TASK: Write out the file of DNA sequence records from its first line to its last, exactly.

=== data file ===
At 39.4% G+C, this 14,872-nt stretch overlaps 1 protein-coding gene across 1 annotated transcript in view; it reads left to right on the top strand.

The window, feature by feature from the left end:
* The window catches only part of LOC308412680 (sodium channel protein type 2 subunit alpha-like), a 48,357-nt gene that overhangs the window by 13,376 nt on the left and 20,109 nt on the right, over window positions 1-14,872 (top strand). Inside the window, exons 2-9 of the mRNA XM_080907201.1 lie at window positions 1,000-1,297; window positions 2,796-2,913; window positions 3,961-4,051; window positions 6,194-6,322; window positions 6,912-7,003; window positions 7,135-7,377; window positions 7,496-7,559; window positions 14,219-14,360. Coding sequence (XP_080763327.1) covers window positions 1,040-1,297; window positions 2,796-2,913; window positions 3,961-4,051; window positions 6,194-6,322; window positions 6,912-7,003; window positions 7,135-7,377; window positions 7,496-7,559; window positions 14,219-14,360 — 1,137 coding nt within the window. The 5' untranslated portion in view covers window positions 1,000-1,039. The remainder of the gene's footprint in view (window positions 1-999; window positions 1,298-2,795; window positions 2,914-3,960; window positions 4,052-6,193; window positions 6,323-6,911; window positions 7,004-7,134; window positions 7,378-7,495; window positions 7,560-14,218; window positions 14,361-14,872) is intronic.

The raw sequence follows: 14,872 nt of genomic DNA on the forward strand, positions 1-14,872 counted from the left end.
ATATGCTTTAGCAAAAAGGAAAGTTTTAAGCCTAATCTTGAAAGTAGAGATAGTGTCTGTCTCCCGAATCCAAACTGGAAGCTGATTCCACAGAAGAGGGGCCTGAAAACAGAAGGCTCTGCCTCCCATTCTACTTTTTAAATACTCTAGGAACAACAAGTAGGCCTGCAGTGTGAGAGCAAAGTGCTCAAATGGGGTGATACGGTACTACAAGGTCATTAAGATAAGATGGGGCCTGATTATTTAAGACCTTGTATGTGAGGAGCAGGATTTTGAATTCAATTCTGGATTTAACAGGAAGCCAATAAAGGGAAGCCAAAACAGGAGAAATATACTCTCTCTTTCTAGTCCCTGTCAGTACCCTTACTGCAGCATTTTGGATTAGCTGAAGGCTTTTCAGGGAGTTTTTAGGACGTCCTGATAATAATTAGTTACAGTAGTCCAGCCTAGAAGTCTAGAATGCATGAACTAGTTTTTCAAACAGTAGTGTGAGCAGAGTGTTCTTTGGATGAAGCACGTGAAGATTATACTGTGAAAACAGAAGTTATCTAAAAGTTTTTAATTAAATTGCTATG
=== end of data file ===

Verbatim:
At 39.4% G+C, this 14,872-nt stretch overlaps 1 protein-coding gene across 1 annotated transcript in view; it reads left to right on the top strand.

The window, feature by feature from the left end:
* The window catches only part of LOC308412680 (sodium channel protein type 2 subunit alpha-like), a 48,357-nt gene that overhangs the window by 13,376 nt on the left and 20,109 nt on the right, over window positions 1-14,872 (top strand). Inside the window, exons 2-9 of the mRNA XM_080907201.1 lie at window positions 1,000-1,297; window positions 2,796-2,913; window positions 3,961-4,051; window positions 6,194-6,322; window positions 6,912-7,003; window positions 7,135-7,377; window positions 7,496-7,559; window positions 14,219-14,360. Coding sequence (XP_080763327.1) covers window positions 1,040-1,297; window positions 2,796-2,913; window positions 3,961-4,051; window positions 6,194-6,322; window positions 6,912-7,003; window positions 7,135-7,377; window positions 7,496-7,559; window positions 14,219-14,360 — 1,137 coding nt within the window. The 5' untranslated portion in view covers window positions 1,000-1,039. The remainder of the gene's footprint in view (window positions 1-999; window positions 1,298-2,795; window positions 2,914-3,960; window positions 4,052-6,193; window positions 6,323-6,911; window positions 7,004-7,134; window positions 7,378-7,495; window positions 7,560-14,218; window positions 14,361-14,872) is intronic.

The raw sequence follows: 14,872 nt of genomic DNA on the forward strand, positions 1-14,872 counted from the left end.
ATATGCTTTAGCAAAAAGGAAAGTTTTAAGCCTAATCTTGAAAGTAGAGATAGTGTCTGTCTCCCGAATCCAAACTGGAAGCTGATTCCACAGAAGAGGGGCCTGAAAACAGAAGGCTCTGCCTCCCATTCTACTTTTTAAATACTCTAGGAACAACAAGTAGGCCTGCAGTGTGAGAGCAAAGTGCTCAAATGGGGTGATACGGTACTACAAGGTCATTAAGATAAGATGGGGCCTGATTATTTAAGACCTTGTATGTGAGGAGCAGGATTTTGAATTCAATTCTGGATTTAACAGGAAGCCAATAAAGGGAAGCCAAAACAGGAGAAATATACTCTCTCTTTCTAGTCCCTGTCAGTACCCTTACTGCAGCATTTTGGATTAGCTGAAGGCTTTTCAGGGAGTTTTTAGGACGTCCTGATAATAATTAGTTACAGTAGTCCAGCCTAGAAGTCTAGAATGCATGAACTAGTTTTTCAAACAGTAGTGTGAGCAGAGTGTTCTTTGGATGAAGCACGTGAAGATTATACTGTGAAAACAGAAGTTATCTAAAAGTTTTTAATTAAATTGCTATG